When you get up close to the factory floor, you’ll find devices harmoniously communicating together in real-time, thanks in a big way, to EtherNet/IP — a widely-supported protocol used by manufacturers globally.
EtherNet/IP was developed by Rockwell Automation as a call to fulfill the standard required for industrial factories. Currently EtherNet/IP is managed by ODVA (Open DeviceNet Vendors Association), and has been one of the proven, best-in-class networks for the Industrial Internet of Things (IIoT).
What is EtherNet/IP?
Developed in the late 1990s and released in early 2000, EtherNet/IP (Ethernet Industrial Protocol) is an application layer protocol that defines devices on a network as a series of objects. EtherNet/IP is one of several network protocols that operates under the common industrial protocol (CIP), an open application layer protocol. This protocol more recently has been extended to include CIP Security, which provides secure communications between devices on the factory floor. There are other CIP extensions as well, that include CIP Safety, CIP Energy, CIP Sync, and CIP Motion, each of which perform a specific service for the protocol.
EtherNet/IP is not to be confused with Ethernet. While they’re both protocols, they work in different ways.
Ethernet vs. EtherNet/IP
If you use the Internet, chances are you are familiar with the term Ethernet, as the hard-wire connection; however, that is just the simplest way to describe it. Ethernet is a physical networking protocol that is used commonly for commercial use. While Ethernet works well with local- and wide-area networks, it’s not very efficient for industrial factories that require more.
After the wide implementation and success of Ethernet in commercial use, Industrial Ethernet was born to support industrial infrastructure. EtherNet/IP is one type of Industrial Ethernet; others include Modbus TCP/IP, EtherCAT and PROFINET.
Note that Industrial Ethernet, and particularly EtherNet/IP, differs from standard Ethernet; the most important difference being real-time efficient communications. Ethernet and TCP/IP directly provide this, while EtherNet/IP does in conjunction with a managed switch based infrastructure. On the factory floor, you must have real-time efficient communications to maintain control and for accessing real time data to meet production and quality standards.
How EtherNet/IP Works
To understand how EtherNet/IP works, let’s take a step back. There is a basic framework that shows how network communications work, called the Open Systems Interconnection Reference model or OSI. The OSI model works to show how protocols interact, including with Ethernet/IP. Here is a diagram:
The OSI Model is divided into seven layers as shown above which are:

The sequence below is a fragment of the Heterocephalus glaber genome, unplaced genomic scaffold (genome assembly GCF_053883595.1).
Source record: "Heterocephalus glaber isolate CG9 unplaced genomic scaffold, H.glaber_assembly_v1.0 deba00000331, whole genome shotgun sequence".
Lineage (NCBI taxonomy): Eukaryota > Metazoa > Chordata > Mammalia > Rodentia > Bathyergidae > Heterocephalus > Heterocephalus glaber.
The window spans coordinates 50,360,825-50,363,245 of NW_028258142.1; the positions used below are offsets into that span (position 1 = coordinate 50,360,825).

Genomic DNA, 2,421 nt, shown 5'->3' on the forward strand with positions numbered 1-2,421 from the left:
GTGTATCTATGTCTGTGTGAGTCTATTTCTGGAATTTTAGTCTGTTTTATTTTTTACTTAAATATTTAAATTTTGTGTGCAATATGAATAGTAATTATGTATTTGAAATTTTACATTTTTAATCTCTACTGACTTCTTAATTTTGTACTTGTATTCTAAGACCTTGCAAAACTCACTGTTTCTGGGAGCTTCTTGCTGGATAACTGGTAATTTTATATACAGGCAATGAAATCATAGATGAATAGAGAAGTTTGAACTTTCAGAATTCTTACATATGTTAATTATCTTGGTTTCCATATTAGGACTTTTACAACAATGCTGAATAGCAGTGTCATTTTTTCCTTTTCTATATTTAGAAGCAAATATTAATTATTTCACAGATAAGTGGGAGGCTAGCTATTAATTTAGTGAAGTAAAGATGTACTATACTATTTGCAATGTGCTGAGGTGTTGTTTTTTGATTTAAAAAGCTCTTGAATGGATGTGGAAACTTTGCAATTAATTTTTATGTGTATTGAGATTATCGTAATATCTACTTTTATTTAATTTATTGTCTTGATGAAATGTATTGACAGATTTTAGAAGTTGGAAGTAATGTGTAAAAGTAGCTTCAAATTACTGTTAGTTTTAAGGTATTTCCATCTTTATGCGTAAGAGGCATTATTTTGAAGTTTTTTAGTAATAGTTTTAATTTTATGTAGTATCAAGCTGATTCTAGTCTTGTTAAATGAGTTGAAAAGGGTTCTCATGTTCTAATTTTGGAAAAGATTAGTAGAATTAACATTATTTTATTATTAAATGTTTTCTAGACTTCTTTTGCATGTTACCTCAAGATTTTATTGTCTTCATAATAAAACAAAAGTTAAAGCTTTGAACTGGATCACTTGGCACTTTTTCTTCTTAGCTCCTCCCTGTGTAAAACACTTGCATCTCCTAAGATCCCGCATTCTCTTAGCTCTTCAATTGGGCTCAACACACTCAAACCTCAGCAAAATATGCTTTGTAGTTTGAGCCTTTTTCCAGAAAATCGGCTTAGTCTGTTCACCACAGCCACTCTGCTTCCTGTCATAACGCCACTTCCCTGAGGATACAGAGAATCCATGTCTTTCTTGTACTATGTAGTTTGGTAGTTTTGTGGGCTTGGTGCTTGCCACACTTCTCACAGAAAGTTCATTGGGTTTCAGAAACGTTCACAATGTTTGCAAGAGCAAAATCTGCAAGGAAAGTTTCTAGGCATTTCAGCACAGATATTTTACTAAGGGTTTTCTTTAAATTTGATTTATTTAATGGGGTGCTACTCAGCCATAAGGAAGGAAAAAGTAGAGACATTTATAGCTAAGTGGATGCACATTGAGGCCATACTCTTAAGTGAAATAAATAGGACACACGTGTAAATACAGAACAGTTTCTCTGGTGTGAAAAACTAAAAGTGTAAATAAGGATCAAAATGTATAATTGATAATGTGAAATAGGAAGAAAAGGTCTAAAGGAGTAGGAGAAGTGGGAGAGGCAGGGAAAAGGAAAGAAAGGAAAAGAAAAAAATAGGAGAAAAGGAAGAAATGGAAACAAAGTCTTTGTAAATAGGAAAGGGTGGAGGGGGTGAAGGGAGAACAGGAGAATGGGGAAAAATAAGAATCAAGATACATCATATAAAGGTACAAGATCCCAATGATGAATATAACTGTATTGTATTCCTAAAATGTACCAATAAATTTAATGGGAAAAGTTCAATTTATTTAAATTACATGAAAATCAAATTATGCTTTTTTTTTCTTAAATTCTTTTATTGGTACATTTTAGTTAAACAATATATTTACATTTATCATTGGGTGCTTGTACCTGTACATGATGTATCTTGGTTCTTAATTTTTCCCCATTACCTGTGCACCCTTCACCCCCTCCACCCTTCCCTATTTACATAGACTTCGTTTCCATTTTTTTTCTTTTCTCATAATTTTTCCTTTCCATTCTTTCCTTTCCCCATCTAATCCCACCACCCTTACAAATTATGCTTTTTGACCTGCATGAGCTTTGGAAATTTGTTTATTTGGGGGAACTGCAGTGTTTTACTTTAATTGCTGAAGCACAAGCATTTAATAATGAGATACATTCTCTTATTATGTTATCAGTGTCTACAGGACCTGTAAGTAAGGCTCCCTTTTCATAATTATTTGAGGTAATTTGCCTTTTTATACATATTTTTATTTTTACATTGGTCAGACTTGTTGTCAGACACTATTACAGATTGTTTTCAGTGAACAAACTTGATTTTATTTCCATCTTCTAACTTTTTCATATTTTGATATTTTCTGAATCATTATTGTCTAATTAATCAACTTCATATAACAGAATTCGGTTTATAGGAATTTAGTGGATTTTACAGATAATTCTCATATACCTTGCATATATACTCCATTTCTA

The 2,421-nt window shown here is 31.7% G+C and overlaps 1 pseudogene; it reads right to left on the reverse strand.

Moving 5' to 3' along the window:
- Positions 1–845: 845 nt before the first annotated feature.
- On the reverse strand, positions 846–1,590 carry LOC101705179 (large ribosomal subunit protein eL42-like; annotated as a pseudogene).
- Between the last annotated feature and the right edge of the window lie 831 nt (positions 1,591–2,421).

Application: This is the layer most end-users have the closest interactions with. This would include web browsers or applications such as Microsoft Office 365 or Outlook.
Presentation: The Presentation layer prepares the translation of the application data and format into network format. An example of this would be encryption and decryption of data for a secure transmission.
Session: A session occurs when two devices need to talk to each other. At this layer, logistics and termination occur.
Transport: At this stage, the logistics data transfer happens. The Transport layer is also known as the Transmission Control Protocol or TCP. The TCP is built on top of the Network (or IP) layer.
Network: The Network layer is where packet forwarding occurs between different routers. For example, if you’re connecting to a different server on the other side of the country, you’ll need to go through different paths. This is where the Network layer comes in.
Data Link: The data link layer is responsible for node-to-node data transfer.
Physical: You might’ve guessed that the Physical layer is where your electrical and physical components come in. This includes your cables, and ensuring sufficient voltages and frequencies.
Note that Ethernet is at the data link layer and physical layer stage, since it’s your actual physical connection that conducts the node-to-node data transfer.
- TCP/IP & UDP
What’s the Difference Between EtherNet/IP and EtherNet/TCP?
As discussed above, both IP and TCP are layers that are part of the Ethernet stack. TCP is short for Transmission Control Protocol, which is used extensively with internet communications. IP is short for Internet Protocol and will forward the communications along.
Benefits of EtherNet/IP
EtherNet/IP is compatible with common protocols and transport devices using traditional Ethernet, making it easy to implement.
Ethernet has become a known certifiable standard to the point where devices must be required to be certified by EtherNet/IP test labs based on QoS.
Almost every industry has used EtherNet/IP to some degree, so its universality makes it a go-to protocol.
Since EtherNet/IP has been around for decades, there are endless tools and training and vendors willing to help — including our tools and solutions here at Pyramid Solutions.
Across the globe, EtherNet/IP is the common industrial automation network standard for manufacturers. Companies that develop and manufacture industrial automation products understand that it requires extensive knowledge and training in order to successfully develop, test and deploy EtherNet/IP enabled products that meet the needs of their manufacturing customers.
Pyramid Solutions is here to help companies like yours to develop EtherNet/IP enabled products and solutions, and to bring them to market faster and with minimal headaches.
In addition to our software solutions, we also offer various communication gateways, supporting multiple protocols, including: